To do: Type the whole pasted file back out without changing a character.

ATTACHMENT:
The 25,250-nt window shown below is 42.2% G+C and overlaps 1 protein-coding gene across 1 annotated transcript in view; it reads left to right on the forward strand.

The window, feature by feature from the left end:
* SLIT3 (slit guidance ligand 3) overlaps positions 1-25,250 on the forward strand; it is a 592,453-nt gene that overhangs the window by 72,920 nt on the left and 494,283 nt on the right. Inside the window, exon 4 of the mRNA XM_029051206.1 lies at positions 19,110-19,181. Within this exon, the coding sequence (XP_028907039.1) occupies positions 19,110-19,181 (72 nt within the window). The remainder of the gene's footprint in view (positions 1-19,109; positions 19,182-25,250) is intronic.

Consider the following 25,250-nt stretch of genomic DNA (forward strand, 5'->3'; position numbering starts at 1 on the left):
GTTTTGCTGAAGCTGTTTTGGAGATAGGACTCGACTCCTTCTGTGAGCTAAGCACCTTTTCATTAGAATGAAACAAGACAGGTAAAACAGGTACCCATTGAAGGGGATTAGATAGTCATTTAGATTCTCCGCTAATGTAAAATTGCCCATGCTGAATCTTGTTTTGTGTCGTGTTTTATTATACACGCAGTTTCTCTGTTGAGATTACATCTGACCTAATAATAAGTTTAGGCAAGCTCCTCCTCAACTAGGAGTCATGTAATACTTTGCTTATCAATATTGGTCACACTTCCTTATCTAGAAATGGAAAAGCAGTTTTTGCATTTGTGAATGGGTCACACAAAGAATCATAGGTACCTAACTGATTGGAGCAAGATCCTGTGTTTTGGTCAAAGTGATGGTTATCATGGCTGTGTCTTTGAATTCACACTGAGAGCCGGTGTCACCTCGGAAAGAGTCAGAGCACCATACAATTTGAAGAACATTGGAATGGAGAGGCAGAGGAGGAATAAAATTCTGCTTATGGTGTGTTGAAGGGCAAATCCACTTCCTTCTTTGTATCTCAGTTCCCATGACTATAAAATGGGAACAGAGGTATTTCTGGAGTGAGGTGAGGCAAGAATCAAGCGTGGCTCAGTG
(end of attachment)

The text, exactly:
The 25,250-nt window shown below is 42.2% G+C and overlaps 1 protein-coding gene across 1 annotated transcript in view; it reads left to right on the forward strand.

The window, feature by feature from the left end:
* SLIT3 (slit guidance ligand 3) overlaps positions 1-25,250 on the forward strand; it is a 592,453-nt gene that overhangs the window by 72,920 nt on the left and 494,283 nt on the right. Inside the window, exon 4 of the mRNA XM_029051206.1 lies at positions 19,110-19,181. Within this exon, the coding sequence (XP_028907039.1) occupies positions 19,110-19,181 (72 nt within the window). The remainder of the gene's footprint in view (positions 1-19,109; positions 19,182-25,250) is intronic.

Consider the following 25,250-nt stretch of genomic DNA (forward strand, 5'->3'; position numbering starts at 1 on the left):
GTTTTGCTGAAGCTGTTTTGGAGATAGGACTCGACTCCTTCTGTGAGCTAAGCACCTTTTCATTAGAATGAAACAAGACAGGTAAAACAGGTACCCATTGAAGGGGATTAGATAGTCATTTAGATTCTCCGCTAATGTAAAATTGCCCATGCTGAATCTTGTTTTGTGTCGTGTTTTATTATACACGCAGTTTCTCTGTTGAGATTACATCTGACCTAATAATAAGTTTAGGCAAGCTCCTCCTCAACTAGGAGTCATGTAATACTTTGCTTATCAATATTGGTCACACTTCCTTATCTAGAAATGGAAAAGCAGTTTTTGCATTTGTGAATGGGTCACACAAAGAATCATAGGTACCTAACTGATTGGAGCAAGATCCTGTGTTTTGGTCAAAGTGATGGTTATCATGGCTGTGTCTTTGAATTCACACTGAGAGCCGGTGTCACCTCGGAAAGAGTCAGAGCACCATACAATTTGAAGAACATTGGAATGGAGAGGCAGAGGAGGAATAAAATTCTGCTTATGGTGTGTTGAAGGGCAAATCCACTTCCTTCTTTGTATCTCAGTTCCCATGACTATAAAATGGGAACAGAGGTATTTCTGGAGTGAGGTGAGGCAAGAATCAAGCGTGGCTCAGTG